Sunday, July 26, 2009

A new high

Juan López

My vision was blurry, I felt like I was about to vomit and all I wanted to do was crawl in to bed and sleep – I was higher than I had ever been in my life.
Yep, last Sunday I traveled to Pikes Peak, one of the highest mountains in Colorado, which has a summit that reaches 14,110 feet and is not for the faint of heart.

I was there covering the 87th running of the Pikes Peak International Hill Climb, in which rally cars, motorcycles, quads and other types of vehicles race up the mountain, some going more than 100 miles per hour – which is ridiculous considering there are 156 turns and no barriers separating the drivers from flying off the edge.

Anyway, while these guys were busy flying up the mountain, I was busy flying to the bathroom. Apparently, high altitude makes my urge to excrete bodily fluids increase by about 500 percent. I had about four and a half sips of water the whole time I was up there and I literally used the bathroom about every 20 minutes. I was baffled.
But other than the fact that my bladder was running wild, my vision was as good as a blindfolded Cyclops’ and my stomach felt like a bubbling mess, my experience at the summit of Pikes Peak was unbelievable.

The scenery was exquisite, the races were amazing and the people were friendlier than normal.

Because of all this I’ve come to the conclusion that high altitudes change things. It changed how my body worked, it changed how people treated me and it changed how my laptop worked. Due to the thin air, I had to shut down my computer every 30 minutes because not enough air was flowing through the hard drive. Never has technology let me down so much.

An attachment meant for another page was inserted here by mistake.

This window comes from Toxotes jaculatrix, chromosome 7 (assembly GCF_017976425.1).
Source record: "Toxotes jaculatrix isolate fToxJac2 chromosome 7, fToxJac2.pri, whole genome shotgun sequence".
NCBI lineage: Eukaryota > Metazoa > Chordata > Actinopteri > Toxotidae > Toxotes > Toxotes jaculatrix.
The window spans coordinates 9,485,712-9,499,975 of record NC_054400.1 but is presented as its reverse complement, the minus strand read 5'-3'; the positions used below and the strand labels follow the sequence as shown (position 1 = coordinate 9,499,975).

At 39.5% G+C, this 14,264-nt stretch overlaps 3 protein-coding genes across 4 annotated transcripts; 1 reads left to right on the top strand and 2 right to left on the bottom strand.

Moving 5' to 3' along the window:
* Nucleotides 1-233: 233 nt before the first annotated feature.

Despite the transformations I experienced at 14,110 feet above sea level, I would not hesitate to go back again – except next time I’ll be sure not to drink anything before I go.

Sunday, July 5, 2009

A different process

Jordan Mason

A faint sound woke me up. It was my cell phone ringing beside my bed.

As I groggily answered the phone my friend asked in disbelief, “Are you asleep?”

“Yes,” I said as I wondered what else I was supposed to be doing at nine on a Saturday morning.

And then it hit me—it was Monday.

This is my life now that I am done training as a studio production intern and the beginning my normal schedule. This means that I will generally work Wednesday-Sunday from 5 p.m. to 2 a.m.

Yes, these hours are unusual, but they actually appeal to me because I don’t have to get up in the morning and I have most of the afternoon to be as productive or unproductive as I see fit.

But, most importantly, I enjoy the work. I am responsible for deciding what will be in the highlight of whatever game I am covering that night in Baseball Tonight and SportsCenter.

In addition to putting together the highlight, I create a shotsheet, a general overview of what is in the highlight for the anchors to read, and a cutsheet, an overview of the highlight for the director.

Needless to say this is different from anything I’ve done in print journalism except for logging the games, which is tantamount to scoring games in baseball.

But I enjoy the creative process of creating a highlight, which is not very different from deciding what goes into a story.

One of my supervisors said “you want to make your highlight memorable.” There is generally an example of this everyday on SportsCenter.

A highlight is often bigger than the scoring plays and I enjoy the process a finding what can make it memorable. It can be a mascot or a fan or an unusual play.

And that creative process is why I love this internship to this point.

And not having anywhere to be at 8 in the morning is a plus too.

Tuesday, June 23, 2009

Law and Order

By Ronnie Turner
The Salt Lake Tribune

On the morning of June 22, I found myself sitting in a crowded courtroom in Park City, Utah, waiting on the judge to arrive from his chamber. I had been up since 5:30 a.m., hadn't had my usual cup of iced coffee and still couldn't get the sound of alarm clocks out of my head.